Beer n’cheese. Five bucks worth.

The Beer Stalls

Afterwards we hit the breweries in earnest and although all our local favorites were represented, it was more exciting to come across several we’d not heard of before from outside of Wellington including Long Beach, 50 Knots and Regent 58. These discoveries represented something of a highlight of the day and really provides a reason for having an event such as this in the beer calender. Long Beach from Waikanae already run a fantastic café and bakery near the beach but are building a brewhouse up the road from these. Their stall was staffed by exceptionally happy and friendly people selling pies and making cheesy puns whilst chatting with considerable enthusiasm about the project. 50 Knots are a new bunch who now own Crooked Cider but are dipping a toe into beer as well, so to speak, by brewing at Peak Brewery. They were notable for an admirable desire to get people’s thoughts and opinions on their beers. Regent 58 are some beardy homebrewers with a penchant for traditional style ales expanding into commercial production, so expect to see them in a supermarket or pub near you soon. Currently their beers are all bottle conditioned though which I reckon still catches the neophyte beer drinker/barstaff by surprise with unfortunate consequences.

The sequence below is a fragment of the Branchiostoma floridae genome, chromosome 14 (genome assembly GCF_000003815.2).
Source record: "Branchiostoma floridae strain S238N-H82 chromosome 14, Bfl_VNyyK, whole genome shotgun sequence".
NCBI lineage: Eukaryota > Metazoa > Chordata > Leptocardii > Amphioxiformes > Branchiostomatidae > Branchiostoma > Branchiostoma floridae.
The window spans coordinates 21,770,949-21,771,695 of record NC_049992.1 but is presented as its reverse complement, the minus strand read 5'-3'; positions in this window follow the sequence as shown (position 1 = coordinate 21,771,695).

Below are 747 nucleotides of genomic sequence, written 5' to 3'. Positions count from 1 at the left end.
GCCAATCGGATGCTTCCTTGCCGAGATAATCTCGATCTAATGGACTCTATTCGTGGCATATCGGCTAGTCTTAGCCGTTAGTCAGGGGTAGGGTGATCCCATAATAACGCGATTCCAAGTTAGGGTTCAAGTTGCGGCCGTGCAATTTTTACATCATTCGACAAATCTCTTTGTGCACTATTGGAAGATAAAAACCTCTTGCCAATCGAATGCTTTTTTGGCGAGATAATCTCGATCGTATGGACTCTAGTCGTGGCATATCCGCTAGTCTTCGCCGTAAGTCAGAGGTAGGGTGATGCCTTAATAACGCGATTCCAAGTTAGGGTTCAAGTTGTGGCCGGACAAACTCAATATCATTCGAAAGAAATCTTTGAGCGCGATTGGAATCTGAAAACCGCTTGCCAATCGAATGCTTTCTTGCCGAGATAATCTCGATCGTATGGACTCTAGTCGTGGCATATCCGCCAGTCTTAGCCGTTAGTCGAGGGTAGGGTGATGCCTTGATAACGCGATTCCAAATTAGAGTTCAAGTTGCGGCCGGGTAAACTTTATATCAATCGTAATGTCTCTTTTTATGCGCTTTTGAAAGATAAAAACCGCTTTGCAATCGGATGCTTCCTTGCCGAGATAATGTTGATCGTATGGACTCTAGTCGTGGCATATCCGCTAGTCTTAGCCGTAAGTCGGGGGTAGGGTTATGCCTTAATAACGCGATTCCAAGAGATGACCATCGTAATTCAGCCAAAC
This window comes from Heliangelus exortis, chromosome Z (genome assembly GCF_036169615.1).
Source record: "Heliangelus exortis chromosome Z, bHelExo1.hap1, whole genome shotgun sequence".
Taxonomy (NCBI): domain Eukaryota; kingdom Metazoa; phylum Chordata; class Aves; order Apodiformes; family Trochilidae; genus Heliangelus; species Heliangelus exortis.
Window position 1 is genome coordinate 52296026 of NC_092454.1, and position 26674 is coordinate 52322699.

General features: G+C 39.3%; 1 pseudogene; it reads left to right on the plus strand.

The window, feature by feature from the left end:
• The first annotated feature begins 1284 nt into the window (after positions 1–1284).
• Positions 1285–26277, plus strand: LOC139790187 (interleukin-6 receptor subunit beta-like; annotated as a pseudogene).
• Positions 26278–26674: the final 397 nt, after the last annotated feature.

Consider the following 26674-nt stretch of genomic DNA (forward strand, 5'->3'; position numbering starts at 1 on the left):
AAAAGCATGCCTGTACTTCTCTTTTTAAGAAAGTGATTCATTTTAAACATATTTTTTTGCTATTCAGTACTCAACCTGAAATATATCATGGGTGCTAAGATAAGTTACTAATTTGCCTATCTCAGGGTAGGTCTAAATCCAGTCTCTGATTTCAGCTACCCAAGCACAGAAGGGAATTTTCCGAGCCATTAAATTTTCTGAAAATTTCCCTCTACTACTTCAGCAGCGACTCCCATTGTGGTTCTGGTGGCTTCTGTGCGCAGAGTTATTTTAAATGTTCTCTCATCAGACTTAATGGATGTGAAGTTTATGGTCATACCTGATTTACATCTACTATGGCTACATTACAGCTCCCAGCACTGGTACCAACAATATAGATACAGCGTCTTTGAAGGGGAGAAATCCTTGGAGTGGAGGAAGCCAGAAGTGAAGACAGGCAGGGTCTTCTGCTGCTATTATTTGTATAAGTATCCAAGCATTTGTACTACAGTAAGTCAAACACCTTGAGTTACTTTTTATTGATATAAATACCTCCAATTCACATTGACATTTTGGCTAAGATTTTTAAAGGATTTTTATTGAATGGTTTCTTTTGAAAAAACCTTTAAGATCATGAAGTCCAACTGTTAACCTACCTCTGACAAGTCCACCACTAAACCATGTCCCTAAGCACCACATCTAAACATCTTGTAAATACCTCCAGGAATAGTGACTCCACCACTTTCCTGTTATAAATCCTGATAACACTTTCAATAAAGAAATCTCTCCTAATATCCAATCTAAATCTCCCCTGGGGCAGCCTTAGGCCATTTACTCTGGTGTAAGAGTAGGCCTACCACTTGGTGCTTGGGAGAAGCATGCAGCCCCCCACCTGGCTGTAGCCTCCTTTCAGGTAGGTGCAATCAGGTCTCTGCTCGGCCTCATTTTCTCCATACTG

Beer Highlights (in no particular order):

Long Beach Amber Ale – ABV 4.2%

A delightfully moreish American influenced malt forward beer in an underrated style. Crisp, clean and quaffable. Look forward to a lot more of this sort of thing when the brewery is up and running soon. Waikanae is quite suddenly becoming a destination!

Garage Project Baltic Porter – 8.1%

Virtually unanimously voted “best beer” at the cheese and beer session. Medium bodied and lightly smoked with some complexity of flavours and a deceptive strength.  Intriguingly, there may be more of this maturing in barrels somewhere in the Aro Valley.

Kereru Velvet Boot – 8%